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A Hero Gives Their Life to Something Bigger

9/22/2015

Shea Stanfield
Arts Columnist

Joseph Campbell, the great American Mythologist, wrote in his book The Hero’s Journey, “A hero is someone who has given his or her life to something bigger than oneself.” This is the extraordinary truth of local artist Pat Stacy. Mythology, ancient mysteries, and symbols have a way of emerging in the landscape of this realm, choosing carefully those exceptionally sensitive individuals among us to carry their message. The subjects of Pat’s canvases lure their viewers in with the promise of deeper understandings in ancient shapes, the sensuality of their textures, and the warm glow of long forgotten earthly colors. Through time, Pat has developed the symbolic language used in her work. A symbol for the Creator’s light, the spiral of man’s journey, the spirit’s passage find their way into Pat’s deeply soulful creations.

Pat readily shares that she has always been drawn to art; she did not know art would become her life’s passion. A native of Phoenix, Pat attended West High before going on to Arizona State University obtaining her Bachelor of Arts in Education, a Master of Science, and finally a Master of Counseling before she set off on a highly successful career as a Licensed Professional Counselor. Pat retired, in 1994, to care for her seriously ill husband, who sadly passed away in 1995. Answering the call, once again, to return to her work in the service of others, Pat became a disaster mental health volunteer with the Central Arizona Chapter of the American Red Cross and National Red Cross. Her life’s philosophy has always been, “We are all here to make a difference.”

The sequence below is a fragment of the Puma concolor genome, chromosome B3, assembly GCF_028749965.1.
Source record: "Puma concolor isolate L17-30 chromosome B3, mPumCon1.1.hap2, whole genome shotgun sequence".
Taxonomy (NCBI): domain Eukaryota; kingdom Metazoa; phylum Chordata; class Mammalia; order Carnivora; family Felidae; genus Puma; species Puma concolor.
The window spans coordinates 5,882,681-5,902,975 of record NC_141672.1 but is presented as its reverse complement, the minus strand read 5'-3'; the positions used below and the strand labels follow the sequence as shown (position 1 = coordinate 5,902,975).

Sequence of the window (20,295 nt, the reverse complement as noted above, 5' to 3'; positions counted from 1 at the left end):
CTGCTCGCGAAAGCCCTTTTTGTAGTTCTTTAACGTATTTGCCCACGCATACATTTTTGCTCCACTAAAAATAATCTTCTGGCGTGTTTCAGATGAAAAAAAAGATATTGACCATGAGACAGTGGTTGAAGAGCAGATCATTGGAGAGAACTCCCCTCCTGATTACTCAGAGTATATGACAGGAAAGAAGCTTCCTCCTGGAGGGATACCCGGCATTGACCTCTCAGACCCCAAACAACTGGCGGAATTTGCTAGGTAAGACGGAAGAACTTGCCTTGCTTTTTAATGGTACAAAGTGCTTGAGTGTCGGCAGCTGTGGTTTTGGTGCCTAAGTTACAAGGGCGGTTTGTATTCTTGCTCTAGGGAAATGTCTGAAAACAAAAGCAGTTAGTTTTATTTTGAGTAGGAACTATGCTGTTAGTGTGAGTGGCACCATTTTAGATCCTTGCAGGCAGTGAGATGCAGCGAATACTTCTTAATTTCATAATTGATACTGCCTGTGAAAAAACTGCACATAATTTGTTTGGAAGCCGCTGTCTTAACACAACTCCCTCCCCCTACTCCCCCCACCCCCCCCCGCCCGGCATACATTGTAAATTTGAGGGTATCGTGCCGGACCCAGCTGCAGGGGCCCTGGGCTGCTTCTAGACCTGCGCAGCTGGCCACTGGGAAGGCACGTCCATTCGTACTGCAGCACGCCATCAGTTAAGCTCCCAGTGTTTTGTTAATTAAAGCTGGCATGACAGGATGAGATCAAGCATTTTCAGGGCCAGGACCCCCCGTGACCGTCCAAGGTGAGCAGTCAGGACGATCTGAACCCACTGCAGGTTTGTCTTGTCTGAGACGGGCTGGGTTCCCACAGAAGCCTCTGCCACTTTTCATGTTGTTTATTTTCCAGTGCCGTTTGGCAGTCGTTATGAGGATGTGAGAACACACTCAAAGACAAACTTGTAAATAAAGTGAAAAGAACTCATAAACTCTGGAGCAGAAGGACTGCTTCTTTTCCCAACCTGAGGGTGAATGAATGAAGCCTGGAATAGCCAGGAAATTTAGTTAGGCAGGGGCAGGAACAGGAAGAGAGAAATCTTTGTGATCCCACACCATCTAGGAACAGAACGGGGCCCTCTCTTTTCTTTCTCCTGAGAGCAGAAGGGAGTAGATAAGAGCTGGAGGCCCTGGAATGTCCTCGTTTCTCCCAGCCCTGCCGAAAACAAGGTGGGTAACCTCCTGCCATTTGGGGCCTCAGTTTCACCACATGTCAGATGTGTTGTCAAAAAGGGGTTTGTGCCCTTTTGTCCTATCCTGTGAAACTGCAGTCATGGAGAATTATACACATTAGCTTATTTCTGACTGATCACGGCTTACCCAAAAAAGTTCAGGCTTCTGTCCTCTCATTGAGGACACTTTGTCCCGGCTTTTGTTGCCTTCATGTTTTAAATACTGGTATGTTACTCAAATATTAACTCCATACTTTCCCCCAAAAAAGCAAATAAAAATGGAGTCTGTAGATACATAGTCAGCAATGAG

In 2007, Pat received the sad news that her breast cancer from 2001 had returned.  She spent most of 2008 living with infections, surgeries, and recuperating. At this point, Pat’s life took a fateful turn. She picked up a paintbrush, for the first time, while attending art therapy, and learned to paint with oils. It wasn’t long before she also discovered the charms of painting with acrylics. Surprisingly, Pat found she could manage her pain using the creative process. By 2009, Pat had recovered her health and she set out on the journey to “find a teacher”. Well, as the old saying goes, “when the student is ready the teacher appears.” And so they did: Pat sought out painters whose work she admired, many were willing to teach lessons, the rest became “her sacred space where she found herself again and again.”

Pat’s current body of work is done on four wooden panels, constructed by her husband, held together with wooden dowels. She calls this style “Quadrivium”, meaning a crossroads of four roads. The works are heavily textured, employing the building up of layers in acrylics, crackling techniques, acrylic gloss, with uniquely blended colors combining to enhance her ever present ancient and mystic symbols. 

As Pat believes, “There are many realities we simply cannot see, it’s about channeling the energy that comes through you. Everything in my life has been preparing me for expressing creatively today.”

Over just a few years, Pat Stacy has attracted a strong and supportive following across the U.S. Her work has been represented in galleries in Scottsdale, Sedona, and Tubac, AZ, as well as a gallery at “gateway to the Canyonlands” in Moab, Utah. Her full schedule of gallery representations, shows, and beautiful samples of her latest work can be seen on her Web site: www.patstacy.com.

Contact Arts Columnist Shea Stanfield at flowingquill@yahoo.com.